Abstract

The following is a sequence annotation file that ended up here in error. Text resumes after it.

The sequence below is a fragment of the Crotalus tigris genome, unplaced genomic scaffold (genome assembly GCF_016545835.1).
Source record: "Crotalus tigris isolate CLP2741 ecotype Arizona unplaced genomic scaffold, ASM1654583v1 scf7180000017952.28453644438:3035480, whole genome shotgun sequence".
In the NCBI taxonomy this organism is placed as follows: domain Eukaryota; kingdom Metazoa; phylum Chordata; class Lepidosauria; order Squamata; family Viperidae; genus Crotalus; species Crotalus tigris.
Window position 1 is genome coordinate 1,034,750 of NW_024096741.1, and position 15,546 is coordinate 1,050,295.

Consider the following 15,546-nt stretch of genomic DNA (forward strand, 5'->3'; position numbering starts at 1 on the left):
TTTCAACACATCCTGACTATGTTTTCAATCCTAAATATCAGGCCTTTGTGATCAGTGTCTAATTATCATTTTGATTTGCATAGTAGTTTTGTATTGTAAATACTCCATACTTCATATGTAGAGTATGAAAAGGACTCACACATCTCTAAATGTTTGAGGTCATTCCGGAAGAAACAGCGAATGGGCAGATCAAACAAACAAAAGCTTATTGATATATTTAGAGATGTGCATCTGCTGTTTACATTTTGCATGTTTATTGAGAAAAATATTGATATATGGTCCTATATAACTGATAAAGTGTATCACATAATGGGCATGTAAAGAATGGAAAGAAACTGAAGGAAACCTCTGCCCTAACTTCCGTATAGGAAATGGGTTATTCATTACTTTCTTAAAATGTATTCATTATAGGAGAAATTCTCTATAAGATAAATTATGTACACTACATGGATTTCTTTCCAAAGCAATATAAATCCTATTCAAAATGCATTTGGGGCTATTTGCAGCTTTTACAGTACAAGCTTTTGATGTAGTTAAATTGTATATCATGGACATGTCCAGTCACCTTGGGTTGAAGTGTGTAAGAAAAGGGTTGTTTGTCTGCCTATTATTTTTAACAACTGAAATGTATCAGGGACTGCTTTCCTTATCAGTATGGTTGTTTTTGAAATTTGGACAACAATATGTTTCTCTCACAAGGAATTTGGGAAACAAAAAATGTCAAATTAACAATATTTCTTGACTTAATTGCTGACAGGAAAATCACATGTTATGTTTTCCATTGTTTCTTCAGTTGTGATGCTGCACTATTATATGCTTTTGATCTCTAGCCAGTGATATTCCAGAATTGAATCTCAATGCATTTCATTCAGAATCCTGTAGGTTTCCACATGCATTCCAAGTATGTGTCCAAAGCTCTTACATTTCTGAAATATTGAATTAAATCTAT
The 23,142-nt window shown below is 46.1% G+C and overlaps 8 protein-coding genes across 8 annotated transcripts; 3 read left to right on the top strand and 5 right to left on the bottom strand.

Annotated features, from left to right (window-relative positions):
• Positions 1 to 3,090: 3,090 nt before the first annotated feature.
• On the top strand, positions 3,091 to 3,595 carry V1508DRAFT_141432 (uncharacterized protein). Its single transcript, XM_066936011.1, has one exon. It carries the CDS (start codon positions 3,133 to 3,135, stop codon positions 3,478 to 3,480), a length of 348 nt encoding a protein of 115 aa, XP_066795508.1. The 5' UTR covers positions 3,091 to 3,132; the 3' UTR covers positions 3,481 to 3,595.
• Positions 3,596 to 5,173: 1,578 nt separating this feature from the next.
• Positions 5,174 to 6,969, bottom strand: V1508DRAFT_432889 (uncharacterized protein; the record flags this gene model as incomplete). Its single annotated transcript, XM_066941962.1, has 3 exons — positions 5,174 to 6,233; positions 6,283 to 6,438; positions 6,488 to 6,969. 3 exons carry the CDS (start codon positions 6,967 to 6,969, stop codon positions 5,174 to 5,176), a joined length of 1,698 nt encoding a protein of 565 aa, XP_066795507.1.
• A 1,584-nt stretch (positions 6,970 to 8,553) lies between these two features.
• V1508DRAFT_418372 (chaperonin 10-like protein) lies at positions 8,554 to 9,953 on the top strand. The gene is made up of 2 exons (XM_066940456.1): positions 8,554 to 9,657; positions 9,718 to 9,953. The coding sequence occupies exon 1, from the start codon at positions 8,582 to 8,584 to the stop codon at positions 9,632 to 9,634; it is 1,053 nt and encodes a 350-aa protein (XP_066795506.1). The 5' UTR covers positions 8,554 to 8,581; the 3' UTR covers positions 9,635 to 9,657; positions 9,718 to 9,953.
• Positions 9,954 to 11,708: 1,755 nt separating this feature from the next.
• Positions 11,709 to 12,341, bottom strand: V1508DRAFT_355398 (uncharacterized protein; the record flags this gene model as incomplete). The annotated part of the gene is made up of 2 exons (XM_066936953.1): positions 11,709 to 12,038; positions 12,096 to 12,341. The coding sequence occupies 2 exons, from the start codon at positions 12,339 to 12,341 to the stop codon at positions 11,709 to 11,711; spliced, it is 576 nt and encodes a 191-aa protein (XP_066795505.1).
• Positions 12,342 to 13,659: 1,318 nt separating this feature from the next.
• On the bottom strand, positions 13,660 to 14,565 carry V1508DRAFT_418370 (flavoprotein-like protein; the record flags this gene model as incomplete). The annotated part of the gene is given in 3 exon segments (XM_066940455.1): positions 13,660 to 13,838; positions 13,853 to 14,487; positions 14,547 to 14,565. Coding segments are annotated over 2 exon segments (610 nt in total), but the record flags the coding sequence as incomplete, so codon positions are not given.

Grain size and temperature significantly influenced intergranular pressure solution, quartz cementation, and porosity evolution in the quartzose Hartshorne Sandstone (Middle Pennsylvanian) of the Arkoma Basin. Among samples from each locality, a negative, linear relationship exists between mean grain size and volume of quartz dissolved by intergranular pressure solution. In contrast, a generally positive relationship exists between mean grain size and volume of quartz cement, although considerable variability exists in this relationship. A positive relationship also exists between mean grain size and porosity. Intergranular pressure solution directly reduced minus-cement porosity by causing tighter packing of detrital grains; it thereby controlled volumes of both cement and primary porosity. For this reason, little primary porosity is preserved in pressolved, finer-grained sandstones even though they contain small absolute volumes of quartz cement. Appreciably more primary porosity may be retained by unpressolved, coarser-grained sandstones even though they contain larger absolute volumes of quartz cement. Thermal maturity increases eastward across the basin, and is the result of elevated temperatures associated with Mesozoic rifting and intrusive events in the Mississippi embayment. More intergranular pressure solution, less quartz cement, and less porosity are evident in areas of higher thermal maturity. Primary porosity tends to be preserved preferentially in areas of lower thermal maturity even though the absolute volume of quartz cement is generally higher.--Modified journal abstract.

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